The brand extension of SAP ERP – from R/3 to ECC and from Business Suite on HANA to S/4 – is a continuum and as such the associated risks are kept to a minimum. If someone likes J. Lo’s music, one should feel the same for her talents on TV or in fashion expanding her fan base along the way.
Multiple Traits of HCP
HANA Cloud Platform, another focal point of this year’s SAPPHIRE NOW, carries multiple traits, not too different from the many roads all leading to S/4HANA.
Trait #1 is that it serves as the Cloud extension of S/4HANA. Seventy-five percent of S/4HANA customers – or about 300 – are expected to implement S/4HANA in an on-premise mode because of their preference of a controlled environment. However, in order for these customers to take advantage of other Cloud applications like SuccessFactors, their best option is to adopt HCP.
In the past some of these SuccessFactors customers might have run the Cloud applications for talent management, but they also happened to be SAP ERP customers. Their approach to access both would require using integration products like Dell Boomi or Mulesoft. HCP renders those non-SAP products obsolete.
Trait #2 is for HCP to capture the hearts and minds of developers that are providing add-ons to SAP Cloud applications like SuccessFactors, Hybris, Ariba and eventually Concur and Fieldglass. Their products need to be written for HCP in order to talk to these SAP Cloud applications.
Ditto for a growing number of Fiori applications that are being developed by ISVs that want to capitalize on the SAP’s vast installed base of 290,000 customers. Many of them are expected to start leveraging Fiori following SAP’s decision last year to make it freely available as part of their new or existing software license agreements with the vendor. A SAP executive puts it bluntly, “They can’t do Fiori apps on AWS.” In other words, HCP is the window to the SAP Cloud.
Trait #3 is for other ISVs such as NFL to develop its Fantasy Football League or Accenture selling JobPoint employee reward app on top of HCP because they align themselves with SAP’s value propositions in professional sports or human capital management, respectively. There are about 900 of these apps from several hundred developers.
In addition to these ISVs, enterprise customers like Siemens are also throwing their weight behind HCP because of its fit into their Internet of Things(IoT) strategy. Siemens is expected to leverage HCP as the Cloud platform to help its mining division capture sensor information deployed across trucks and other mine equipment. Other enterprises doing the same include CenterPoint Energy for harnessing HCP to gain asset-management insights from its 2.2 million intelligent meters that form its smart grid, as well as Tennant for enabling 4,000 connected cleaning machines via HCP.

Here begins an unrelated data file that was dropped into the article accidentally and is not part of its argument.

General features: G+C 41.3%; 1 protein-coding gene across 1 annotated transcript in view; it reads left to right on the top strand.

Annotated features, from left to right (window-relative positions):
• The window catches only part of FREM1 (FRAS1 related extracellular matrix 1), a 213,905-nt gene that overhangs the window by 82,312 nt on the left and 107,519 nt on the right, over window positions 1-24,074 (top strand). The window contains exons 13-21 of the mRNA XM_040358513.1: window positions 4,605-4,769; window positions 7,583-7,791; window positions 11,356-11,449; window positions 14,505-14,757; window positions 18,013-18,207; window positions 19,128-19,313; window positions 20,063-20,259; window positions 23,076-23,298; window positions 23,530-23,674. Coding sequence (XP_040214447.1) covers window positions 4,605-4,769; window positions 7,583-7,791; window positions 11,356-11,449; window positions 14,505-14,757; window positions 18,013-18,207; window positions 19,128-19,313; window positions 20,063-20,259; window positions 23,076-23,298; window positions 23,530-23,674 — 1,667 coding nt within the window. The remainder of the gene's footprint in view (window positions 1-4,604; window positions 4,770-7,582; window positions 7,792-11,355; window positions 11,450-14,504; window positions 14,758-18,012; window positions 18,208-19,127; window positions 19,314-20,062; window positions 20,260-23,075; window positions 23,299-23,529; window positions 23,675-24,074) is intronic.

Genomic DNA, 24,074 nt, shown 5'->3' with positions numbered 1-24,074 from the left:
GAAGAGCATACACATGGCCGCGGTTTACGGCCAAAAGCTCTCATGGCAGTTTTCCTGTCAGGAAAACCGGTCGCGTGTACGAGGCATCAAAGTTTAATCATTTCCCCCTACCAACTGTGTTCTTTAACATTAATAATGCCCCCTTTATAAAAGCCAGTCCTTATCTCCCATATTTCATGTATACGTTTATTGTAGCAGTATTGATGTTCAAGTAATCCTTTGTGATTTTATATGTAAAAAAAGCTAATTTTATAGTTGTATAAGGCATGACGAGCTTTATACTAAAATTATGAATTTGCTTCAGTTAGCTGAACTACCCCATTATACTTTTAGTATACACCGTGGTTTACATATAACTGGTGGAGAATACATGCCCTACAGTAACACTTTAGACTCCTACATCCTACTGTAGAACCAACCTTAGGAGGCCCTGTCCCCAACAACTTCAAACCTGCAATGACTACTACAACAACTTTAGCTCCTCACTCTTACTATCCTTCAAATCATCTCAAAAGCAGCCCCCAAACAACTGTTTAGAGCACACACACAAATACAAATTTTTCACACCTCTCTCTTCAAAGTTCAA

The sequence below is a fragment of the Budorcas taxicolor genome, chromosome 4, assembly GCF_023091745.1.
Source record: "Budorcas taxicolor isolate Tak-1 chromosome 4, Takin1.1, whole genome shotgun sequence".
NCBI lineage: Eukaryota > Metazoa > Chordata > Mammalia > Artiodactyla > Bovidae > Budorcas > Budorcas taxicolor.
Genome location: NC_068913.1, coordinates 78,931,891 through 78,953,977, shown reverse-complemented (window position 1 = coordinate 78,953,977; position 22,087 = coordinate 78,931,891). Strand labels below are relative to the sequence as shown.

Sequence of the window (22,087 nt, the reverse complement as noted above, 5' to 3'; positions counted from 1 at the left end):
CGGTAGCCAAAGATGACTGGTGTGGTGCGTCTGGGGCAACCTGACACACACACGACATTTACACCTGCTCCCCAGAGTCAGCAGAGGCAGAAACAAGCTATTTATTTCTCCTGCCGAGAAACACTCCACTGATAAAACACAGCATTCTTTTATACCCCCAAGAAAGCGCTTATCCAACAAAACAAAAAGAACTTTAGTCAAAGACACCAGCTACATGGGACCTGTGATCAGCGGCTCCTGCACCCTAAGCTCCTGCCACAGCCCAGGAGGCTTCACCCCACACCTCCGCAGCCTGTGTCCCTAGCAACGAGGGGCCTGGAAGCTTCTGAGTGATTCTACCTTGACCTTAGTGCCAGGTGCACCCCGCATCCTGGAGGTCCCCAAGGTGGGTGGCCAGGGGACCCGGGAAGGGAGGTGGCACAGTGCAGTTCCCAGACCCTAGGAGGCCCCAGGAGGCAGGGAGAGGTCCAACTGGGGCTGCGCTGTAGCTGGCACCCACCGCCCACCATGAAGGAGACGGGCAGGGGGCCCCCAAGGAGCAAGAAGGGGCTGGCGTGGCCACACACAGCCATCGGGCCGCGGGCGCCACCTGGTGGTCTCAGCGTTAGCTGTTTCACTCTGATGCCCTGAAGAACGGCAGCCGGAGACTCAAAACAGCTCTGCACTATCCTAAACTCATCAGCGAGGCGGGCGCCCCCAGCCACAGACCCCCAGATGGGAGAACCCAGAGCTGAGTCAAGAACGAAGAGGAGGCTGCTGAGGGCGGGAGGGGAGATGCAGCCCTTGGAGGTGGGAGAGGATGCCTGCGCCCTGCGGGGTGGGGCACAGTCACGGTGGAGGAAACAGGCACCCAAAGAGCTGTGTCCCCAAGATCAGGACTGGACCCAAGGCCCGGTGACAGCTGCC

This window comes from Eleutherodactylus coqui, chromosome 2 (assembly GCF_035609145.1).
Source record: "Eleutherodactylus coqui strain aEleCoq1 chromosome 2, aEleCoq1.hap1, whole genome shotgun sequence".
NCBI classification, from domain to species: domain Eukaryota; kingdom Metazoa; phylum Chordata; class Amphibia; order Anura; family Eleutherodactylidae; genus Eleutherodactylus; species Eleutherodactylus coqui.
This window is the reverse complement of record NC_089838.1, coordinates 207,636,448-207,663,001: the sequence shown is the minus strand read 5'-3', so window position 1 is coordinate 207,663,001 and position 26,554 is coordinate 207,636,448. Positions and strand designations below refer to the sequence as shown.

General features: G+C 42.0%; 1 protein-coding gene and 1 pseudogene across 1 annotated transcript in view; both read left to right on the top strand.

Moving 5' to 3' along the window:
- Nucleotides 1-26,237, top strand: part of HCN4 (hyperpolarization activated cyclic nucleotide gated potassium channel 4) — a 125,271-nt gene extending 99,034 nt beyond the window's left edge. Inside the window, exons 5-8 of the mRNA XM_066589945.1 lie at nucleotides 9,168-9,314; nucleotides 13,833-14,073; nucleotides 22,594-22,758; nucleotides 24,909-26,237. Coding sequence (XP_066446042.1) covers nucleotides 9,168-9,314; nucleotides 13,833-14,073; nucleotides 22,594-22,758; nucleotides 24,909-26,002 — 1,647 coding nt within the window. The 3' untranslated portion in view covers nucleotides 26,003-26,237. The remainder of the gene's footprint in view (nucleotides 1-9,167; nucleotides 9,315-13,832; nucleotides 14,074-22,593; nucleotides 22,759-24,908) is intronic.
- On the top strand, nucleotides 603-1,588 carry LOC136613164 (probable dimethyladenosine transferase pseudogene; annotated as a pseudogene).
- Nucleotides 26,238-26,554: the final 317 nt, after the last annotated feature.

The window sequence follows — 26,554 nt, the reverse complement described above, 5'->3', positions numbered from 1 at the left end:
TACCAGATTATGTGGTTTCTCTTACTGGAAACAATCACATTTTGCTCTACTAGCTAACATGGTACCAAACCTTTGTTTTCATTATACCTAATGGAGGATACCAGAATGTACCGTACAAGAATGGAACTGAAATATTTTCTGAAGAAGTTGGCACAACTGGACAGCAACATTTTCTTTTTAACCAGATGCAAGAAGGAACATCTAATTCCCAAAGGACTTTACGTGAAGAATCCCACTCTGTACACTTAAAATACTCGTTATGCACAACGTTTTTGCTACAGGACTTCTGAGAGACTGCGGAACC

SAP’s Steve Lucas(left) with HCP customers including CenterPoint Energy, Siemens, Tennant
Through scalable execution, HCP, according to some SAP executives, could be a $1-billion business in a matter of years. By comparison, Salesforce.com is on an annual run-rate of more than $800 million after a few years of building out its AppExchange and Salesforce1 platform for ISVs.
If S/4HANA is a manifestation of SAP’s multiple personalities in ERP, HCP is the hydrahead that could propel the vendor to leapfrog Salesforce.com or Microsoft Azure across multiple fronts because of the sheer size of the SAP ecosystem of not just 290,000 customers, but also an army of system integration and ISV partners.
Mocana, for example, is betting its mobile security offerings on the ecosystem by turning a hardware virtual private network appliance into a secure mobile platform for any corporation or ISV that aims to massively deploy SAP enterprise applications across different devices.
Additionally, SAP HANA has attracted more than 2,000 startups that are developing hundreds of market-ready solutions for different lines of business using the in-memory database as the engine. If these developers want to sell into the SAP ecosystem, supporting HCP will become a prerequisite.
Once that happens, HCP could become a pragmatic and sensible way for enterprises to make use of the hybrid Cloud by combining best-of-breed Cloud applications with their existing on-premise systems.
Show Biz vs Software Business
There is no business like show business with the making and flaming out of blockbuster hits from one sequel to the next. Software business is no less brutal and the brand extension that has worked well in the show business has limitations in the tech industry. Salesforce.com still makes most of its money from its Sales Force Automation applications and Oracle’s bread and butter remains its database.
With the advent of the Cloud, SAP’s brand equity could extend easily to platform, database, Business Network and other big opportunities like IoT. Still, SAP executives insist that what needs to happen is its ability to scale out its fledgling ecosystem to the point that matches the scope of something like Android, Microsoft or even Apple. Steve Singh, the former CEO of Concur and now head of SAP Business Network, said it will take at least 12 months before the three networks – Ariba, Concur and Fieldglass – can become integrated and realize certain synergistic benefits. Even when that happens, one has to question just what those benefits will mean for SAP customers.
So the search is on for the next big hit for SAP after halo effects of HANA start buoying the fortunes of products like S/4, HCP as well as other Cloud initiatives. As in show business, fortunes come and go in software(just ask i2, Lotus, or Netscape). SAP’s grip on its installed base – though steady and improving with recent successes like HANA – is not a sure bet given the seismic changes brought on by the Cloud and Mobility.
What remains unchanged is SAP’s uncanny ability to reinvent itself by sustaining the legacy of its ERP past by churning out more new hits – not too different from J. Lo’s constant reincarnation without batting her eyelashes.